With tears collecting in her eyes, Lupe Ortiz-Tovar explained why she always felt different from the other kids.

Lupe went into foster care when she was 5 years old and lived in more than 18 homes across multiple states throughout her childhood. She learned not to get her hopes up thinking the next family would be her last.

"I think you remember the honeymoon phase of going into a family, but it’s never yours," she explained in a video by the Human Rights Campaign. "It’s really like you’re a visitor in someone else’s home and you don’t know how long that's going to last."

GIF via Human Rights Campaign.


Lupe's experience being shuffled around the foster care system is one that's shared by far too many children. A point-in-time survey found more than 420,000 kids were in foster care in the U.S. in September 2015 — up from 2011, when it stood at just over 397,000.

While there are various reasons why kids are placed into care and many children are in the system only temporarily, thousands share Lupe's story. She transferred from home to home until she aged out of the system.

Finding a real home to call her own just wasn't meant to be.

GIF via Human Rights Campaign.

Or so she thought.

In 2005, two terrific guys came into Lupe's life.

"Little did I know that I would meet Clay and Bryan," Lupe said. "And my dads would find me."

GIF via Human Rights Campaign.

Lupe met Clay and Bryan, a same-gender couple, while completing a summer internship with Foster Club, a nonprofit aimed at helping kids in foster care.

In the decade after that, Clay and Bryan became close mentors to Lupe, she says over email. And finally, in 2015 — after Clay and Bryan's marriage could be legally recognized — the couple adopted Lupe in Oklahoma when she was in her early 30s.

"There is no such thing as too late to find your forever families," Lupe said. "There are no term limits on the love that families can provide each other!"

"We all added something to each other's lives," Lupe said in the video by HRC. "It was like a puzzle that was just waiting — we were all waiting for each other."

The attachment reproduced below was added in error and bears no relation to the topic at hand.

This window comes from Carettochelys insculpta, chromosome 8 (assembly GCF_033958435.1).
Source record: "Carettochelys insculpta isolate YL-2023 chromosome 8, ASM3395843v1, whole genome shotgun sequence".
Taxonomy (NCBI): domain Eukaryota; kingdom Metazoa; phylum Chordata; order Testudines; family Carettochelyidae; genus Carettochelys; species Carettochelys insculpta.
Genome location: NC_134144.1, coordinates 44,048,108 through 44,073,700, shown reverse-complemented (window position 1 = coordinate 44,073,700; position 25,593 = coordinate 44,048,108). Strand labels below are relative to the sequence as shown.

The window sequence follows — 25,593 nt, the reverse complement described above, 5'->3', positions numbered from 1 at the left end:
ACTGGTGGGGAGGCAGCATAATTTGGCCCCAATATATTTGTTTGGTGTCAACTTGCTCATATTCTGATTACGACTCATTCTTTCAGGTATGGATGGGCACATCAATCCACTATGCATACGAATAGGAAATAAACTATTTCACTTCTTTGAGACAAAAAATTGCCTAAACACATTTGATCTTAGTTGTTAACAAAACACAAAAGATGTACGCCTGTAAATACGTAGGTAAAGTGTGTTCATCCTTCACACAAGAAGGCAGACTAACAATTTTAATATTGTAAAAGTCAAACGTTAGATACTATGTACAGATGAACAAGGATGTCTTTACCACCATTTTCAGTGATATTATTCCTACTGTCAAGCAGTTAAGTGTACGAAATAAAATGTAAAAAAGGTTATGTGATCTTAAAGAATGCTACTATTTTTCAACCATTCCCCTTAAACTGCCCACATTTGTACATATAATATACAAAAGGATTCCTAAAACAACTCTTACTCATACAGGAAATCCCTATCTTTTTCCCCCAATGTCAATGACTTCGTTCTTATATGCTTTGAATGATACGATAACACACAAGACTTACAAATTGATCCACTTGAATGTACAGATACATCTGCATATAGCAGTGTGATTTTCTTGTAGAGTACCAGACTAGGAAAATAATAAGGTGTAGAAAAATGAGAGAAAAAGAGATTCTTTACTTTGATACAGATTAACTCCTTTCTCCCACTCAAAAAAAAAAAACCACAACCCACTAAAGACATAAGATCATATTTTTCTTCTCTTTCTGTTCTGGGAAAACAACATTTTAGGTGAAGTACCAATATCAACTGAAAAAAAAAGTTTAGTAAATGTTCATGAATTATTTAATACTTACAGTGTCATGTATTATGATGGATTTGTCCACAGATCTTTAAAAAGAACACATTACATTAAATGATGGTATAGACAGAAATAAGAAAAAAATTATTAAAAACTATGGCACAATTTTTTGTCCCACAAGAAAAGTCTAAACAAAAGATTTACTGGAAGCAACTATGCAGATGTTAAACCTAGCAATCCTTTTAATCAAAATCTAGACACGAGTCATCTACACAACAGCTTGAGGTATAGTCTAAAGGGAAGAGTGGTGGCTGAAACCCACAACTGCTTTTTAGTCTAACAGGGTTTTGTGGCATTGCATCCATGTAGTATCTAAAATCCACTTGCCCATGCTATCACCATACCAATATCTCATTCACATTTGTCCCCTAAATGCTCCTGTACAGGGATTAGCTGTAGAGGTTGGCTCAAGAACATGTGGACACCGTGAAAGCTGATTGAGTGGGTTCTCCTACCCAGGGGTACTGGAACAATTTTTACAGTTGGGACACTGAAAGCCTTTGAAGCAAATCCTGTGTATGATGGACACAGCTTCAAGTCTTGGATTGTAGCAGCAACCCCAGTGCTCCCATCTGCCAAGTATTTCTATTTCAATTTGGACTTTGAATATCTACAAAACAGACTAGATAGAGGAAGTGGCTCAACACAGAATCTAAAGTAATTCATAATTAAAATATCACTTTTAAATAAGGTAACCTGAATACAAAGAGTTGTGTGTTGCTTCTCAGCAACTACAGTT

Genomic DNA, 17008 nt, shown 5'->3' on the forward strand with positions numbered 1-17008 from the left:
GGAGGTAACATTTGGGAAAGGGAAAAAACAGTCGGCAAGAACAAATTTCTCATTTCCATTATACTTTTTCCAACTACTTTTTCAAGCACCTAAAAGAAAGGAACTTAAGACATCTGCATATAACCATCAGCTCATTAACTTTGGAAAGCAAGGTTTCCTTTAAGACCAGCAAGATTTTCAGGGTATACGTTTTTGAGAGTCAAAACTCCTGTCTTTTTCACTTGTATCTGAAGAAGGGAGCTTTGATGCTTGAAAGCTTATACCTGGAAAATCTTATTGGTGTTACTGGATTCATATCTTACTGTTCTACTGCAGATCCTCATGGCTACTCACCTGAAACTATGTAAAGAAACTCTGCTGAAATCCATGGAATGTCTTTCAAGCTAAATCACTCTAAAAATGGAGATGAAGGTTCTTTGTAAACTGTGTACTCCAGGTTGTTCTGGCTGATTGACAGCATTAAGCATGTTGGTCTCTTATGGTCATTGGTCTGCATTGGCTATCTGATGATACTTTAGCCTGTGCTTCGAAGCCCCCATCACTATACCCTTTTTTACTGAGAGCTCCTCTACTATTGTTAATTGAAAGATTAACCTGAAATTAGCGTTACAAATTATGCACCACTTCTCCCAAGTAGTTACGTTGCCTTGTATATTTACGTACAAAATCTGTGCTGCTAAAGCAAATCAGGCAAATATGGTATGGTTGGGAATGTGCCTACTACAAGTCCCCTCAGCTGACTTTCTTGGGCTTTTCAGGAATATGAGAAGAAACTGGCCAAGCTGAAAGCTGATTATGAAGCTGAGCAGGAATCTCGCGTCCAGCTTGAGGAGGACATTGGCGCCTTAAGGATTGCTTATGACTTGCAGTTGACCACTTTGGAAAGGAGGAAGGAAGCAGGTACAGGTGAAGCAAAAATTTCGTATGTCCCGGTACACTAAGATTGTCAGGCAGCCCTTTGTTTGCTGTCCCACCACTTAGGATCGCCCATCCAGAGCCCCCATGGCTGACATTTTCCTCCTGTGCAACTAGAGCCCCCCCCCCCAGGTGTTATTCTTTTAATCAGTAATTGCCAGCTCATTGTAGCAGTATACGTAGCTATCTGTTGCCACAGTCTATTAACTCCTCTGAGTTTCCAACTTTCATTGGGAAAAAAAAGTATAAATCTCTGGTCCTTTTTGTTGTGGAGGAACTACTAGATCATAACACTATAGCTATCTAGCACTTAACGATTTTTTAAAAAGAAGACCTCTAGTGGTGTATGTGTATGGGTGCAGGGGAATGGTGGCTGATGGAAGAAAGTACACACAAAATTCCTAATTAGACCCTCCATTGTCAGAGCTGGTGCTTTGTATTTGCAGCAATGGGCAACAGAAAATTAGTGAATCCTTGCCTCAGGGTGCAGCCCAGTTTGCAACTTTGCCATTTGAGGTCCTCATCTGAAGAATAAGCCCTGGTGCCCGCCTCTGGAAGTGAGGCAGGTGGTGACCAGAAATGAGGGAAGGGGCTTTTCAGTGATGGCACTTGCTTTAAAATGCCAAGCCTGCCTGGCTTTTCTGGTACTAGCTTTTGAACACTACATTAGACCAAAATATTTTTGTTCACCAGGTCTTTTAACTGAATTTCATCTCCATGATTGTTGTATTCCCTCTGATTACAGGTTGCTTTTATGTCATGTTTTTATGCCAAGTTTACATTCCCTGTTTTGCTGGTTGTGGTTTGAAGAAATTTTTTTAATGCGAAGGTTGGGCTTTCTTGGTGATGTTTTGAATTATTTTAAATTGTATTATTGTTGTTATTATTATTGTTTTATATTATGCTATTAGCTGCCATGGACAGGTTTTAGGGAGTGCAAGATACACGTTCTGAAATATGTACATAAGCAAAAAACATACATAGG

GIF via Human Rights Campaign.

The Human Rights Campaign is using Lupe's story to illustrate how crucial it is to allow LGBTQ couples to have the ability to adopt.

"Kids shouldn't have to wait to find their forever families because of discrimination," HRC states in the video.

And discrimination is very much on the table as Oklahoma Senate Bill 1140 hangs in the balance. The bill would allow certain faith-based child welfare agencies to deny adoption opportunities to kids in need based on the potential guardians' sexual orientations or gender identities.

HRC, which is strongly against the legislation, is urging Oklahomans to text "FAMILY" to 30644 or call 405-521-2711 to connect with a state House representative to demand the bill be defeated.

It's not just about ensuring equality for queer couples, the organization argues. Having the option also allows many children in need — like Lupe had been — to find loving parents.

"I've never had or thought about what a great father is — I've never had that picture in my life," Lupe says in the video below. "And so [Clay and Bryan] have really completed many empty pictures and have given me lots to dream about and hope for in my own life."

Watch Lupe's story by the Human Rights Campaign, an Upworthy Handpicked video:

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"If I was in Afghanistan—if I didn't come here, I wouldn't be alive now. I would be dead." Shinwari told CNN Heroes in 2018. Shinwari risked his life for nine years serving as a translator for U.S. forces in his native country of Afghanistan. He risked his life everyday knowing that should he be caught by the Taliban, the consequences would be severe. "If the Taliban catch you, they will torture you in front of your kids and families and make a film of you." Shinwari said. "Then [they'll] send it to other translators as a warning message to stop working with the American forces."

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